Edition 2 of this new weekly feature, perhaps you missed it first time round though.. It's a place for me to highlight 3 upcoming releases listed on the website in the week or so since the last one of these, with the benefit that the pre order prices should be the best around - because everyone needs a copy of these!
If you have arrived at this feature through the website and not via the email - make sure to sign up to the newsletter! Along with a link to each new weekly post, you get a reminder of what is due for release this Friday, some selected back in stocks to perhaps prompt an impulse purchase.. and the main part - 10% off your next order, be that in store or online. That does indeed apply to the already low priced records below.. so taking your first punt does even less damage to your pocket.
See below for the past weeks podium:
Nirvada soul, sure to go down well here.
I did want this feature all to be my own words, as it's a personal recommendation, but i will have to borrow some from the label on this occasion as they've thrown together a pretty perfect set .. 'Sophisticated, suave, and masterfully composed, the album is a sonic love letter to late 60s and early 70s soul, nodding to the giants of the genre and bowing to its unsung heroes'. To pick up on the 'masterfully composed' part, the band have of course crafted some lush tunes, but key to elevating it all are some of the arrangements involved. Fans of The Ironsides album of the year contender 'Changing Light' (released back in May) should have their ears pricked, as responsible for the strings and brass on this release is Lou King - who orchestrated The Ironsides release.
The band themselves are Mark Sexton (guitar, vocals), Alexander Korostinsky (bass), Daniel Weiss (drums), and Christopher Sexton (piano). Friends since childhood, the chemistry is evident, and the sound is smooth. Big name to note on production is Kelly Finnigan of the Monophonics - we can be assured that the fingerprints found across this record come from capable hands.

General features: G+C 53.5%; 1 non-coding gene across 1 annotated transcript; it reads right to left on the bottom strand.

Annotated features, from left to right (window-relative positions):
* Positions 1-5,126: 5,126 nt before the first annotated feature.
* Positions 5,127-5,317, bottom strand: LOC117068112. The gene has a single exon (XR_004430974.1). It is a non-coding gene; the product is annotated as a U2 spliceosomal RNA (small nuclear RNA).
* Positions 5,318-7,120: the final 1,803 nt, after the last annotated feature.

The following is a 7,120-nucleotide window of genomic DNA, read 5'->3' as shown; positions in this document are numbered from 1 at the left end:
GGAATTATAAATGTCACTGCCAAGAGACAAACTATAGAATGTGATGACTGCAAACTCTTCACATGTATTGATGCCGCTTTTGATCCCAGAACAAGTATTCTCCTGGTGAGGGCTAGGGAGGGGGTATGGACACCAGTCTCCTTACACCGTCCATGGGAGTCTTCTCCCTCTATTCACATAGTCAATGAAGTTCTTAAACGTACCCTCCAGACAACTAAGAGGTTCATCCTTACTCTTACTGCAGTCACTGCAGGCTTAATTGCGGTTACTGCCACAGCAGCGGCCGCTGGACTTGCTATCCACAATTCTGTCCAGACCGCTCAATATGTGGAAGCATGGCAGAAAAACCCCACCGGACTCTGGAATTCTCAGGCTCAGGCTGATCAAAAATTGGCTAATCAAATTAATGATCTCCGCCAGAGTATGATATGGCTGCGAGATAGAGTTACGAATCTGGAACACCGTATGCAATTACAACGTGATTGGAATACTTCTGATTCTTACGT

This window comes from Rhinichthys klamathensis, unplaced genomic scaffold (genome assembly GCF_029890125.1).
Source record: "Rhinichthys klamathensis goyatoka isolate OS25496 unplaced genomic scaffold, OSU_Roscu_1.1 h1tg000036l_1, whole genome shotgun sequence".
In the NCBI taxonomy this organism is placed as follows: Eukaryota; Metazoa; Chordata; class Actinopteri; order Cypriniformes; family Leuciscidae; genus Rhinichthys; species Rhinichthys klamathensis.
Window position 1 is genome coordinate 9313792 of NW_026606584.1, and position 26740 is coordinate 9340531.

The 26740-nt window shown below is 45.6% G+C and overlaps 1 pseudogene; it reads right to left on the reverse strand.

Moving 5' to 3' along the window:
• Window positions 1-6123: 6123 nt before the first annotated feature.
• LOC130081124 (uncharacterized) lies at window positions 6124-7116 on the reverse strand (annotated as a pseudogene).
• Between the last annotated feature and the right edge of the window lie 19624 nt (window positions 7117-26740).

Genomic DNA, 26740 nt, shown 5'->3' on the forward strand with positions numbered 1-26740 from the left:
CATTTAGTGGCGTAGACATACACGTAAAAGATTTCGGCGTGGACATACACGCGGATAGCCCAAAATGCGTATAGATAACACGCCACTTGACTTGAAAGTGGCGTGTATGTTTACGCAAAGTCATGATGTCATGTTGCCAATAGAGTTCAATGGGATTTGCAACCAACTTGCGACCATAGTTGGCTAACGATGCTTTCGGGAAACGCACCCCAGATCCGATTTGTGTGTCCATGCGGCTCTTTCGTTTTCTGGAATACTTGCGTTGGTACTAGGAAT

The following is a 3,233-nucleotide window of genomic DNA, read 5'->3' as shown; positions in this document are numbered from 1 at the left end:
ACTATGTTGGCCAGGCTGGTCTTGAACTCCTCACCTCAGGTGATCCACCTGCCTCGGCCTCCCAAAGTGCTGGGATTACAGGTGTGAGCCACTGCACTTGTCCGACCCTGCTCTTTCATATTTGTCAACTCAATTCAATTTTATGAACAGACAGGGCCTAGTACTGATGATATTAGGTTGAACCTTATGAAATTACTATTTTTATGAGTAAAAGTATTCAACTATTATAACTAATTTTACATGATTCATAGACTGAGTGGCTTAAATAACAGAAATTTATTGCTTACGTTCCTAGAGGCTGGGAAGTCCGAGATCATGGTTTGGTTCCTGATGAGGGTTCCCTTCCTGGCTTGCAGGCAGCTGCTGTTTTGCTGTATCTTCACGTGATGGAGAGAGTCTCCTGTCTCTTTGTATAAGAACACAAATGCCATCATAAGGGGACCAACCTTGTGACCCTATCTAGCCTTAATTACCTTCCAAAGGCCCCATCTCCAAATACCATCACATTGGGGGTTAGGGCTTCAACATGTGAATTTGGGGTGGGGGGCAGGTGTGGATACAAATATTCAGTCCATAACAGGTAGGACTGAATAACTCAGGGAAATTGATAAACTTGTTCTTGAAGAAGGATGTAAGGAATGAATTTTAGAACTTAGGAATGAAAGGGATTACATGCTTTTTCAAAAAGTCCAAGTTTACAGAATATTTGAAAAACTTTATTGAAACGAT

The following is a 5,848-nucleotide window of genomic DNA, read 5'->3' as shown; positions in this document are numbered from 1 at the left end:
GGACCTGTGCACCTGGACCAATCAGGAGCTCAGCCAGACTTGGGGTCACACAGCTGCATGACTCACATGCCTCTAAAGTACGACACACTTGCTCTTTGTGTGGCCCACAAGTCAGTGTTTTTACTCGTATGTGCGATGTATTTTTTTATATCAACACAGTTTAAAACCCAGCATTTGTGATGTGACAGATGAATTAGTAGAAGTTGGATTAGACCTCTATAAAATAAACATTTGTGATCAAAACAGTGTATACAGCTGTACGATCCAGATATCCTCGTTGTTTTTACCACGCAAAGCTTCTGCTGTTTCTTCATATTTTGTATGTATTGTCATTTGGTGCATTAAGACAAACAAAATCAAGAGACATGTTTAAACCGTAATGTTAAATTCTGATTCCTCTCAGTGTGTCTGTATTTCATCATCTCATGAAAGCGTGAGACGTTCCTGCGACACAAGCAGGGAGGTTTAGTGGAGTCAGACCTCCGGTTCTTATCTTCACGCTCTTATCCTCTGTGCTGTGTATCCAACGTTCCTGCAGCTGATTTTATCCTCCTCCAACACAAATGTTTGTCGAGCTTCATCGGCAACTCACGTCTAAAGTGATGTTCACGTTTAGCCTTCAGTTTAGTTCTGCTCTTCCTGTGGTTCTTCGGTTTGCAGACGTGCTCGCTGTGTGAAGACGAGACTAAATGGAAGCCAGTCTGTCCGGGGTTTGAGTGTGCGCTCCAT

Some quick 'if you likes' to mention before moving on: The Moments, Baby Huey, The Delfonics, Curtis Mayfield.
2nd in the list last week came a reissue, so i think this is the part for the 'not new music' record. Nonetheless, it's a good to know record, being made available again - for what is the first time in a little while.
Devotion... what an album. Their best if you ask me. Released back in 2007, it really has stood the test of time. I think the first 3 Beach House records all have in fairness, much more so than what followed, but for me, this is the standout. It's caught in the middle of the super stripped back DIY self titled release, and the beginning of deeper ventures into the studio on the following album 'Teen Dream'. The sweet spot. It's a perfect album artwork to music match, light an old looking candle kind of thing.
Beach House often get classed under genres such as 'dream pop' or 'shoegaze' nowadays, but there was something classic about this record. Think Alice In Wonderland-esque lyricism set to a collage of not just music of 60's influence, but 50's also, like nursery rhymes set to drum machines. Well worth a listen.
Unintentionally, you may have noticed, the format is pretty identical to last week, new music with vocals, followed by an essential album being made available again, and to finish, something new thats predominantly instrumental - BALTHVS. I feel like instrumental groove based bands with names that no one is sure how to pronounce has become its own genre now, so to address the elephant in the room, yes it's one for the Khruangbin fans.
It can be hard to discern between bands in this area, as differences can be in the subtleties. Natives of Bogota, Columbia, the sound of BALTHVS does have latin influence to hear, though this is more of a venture across genres compared to their chilled out first record, with traces of Deep House, Turkish Music, Vaporwave, Trip-Hop and Disco to be found. This genre hopping approach is what makes it stand out from other releases in this area, you couldn't really pin it all down to one 'landscape'. From the space, to the desert, and everything in between. Cause & Effect is well worth considering.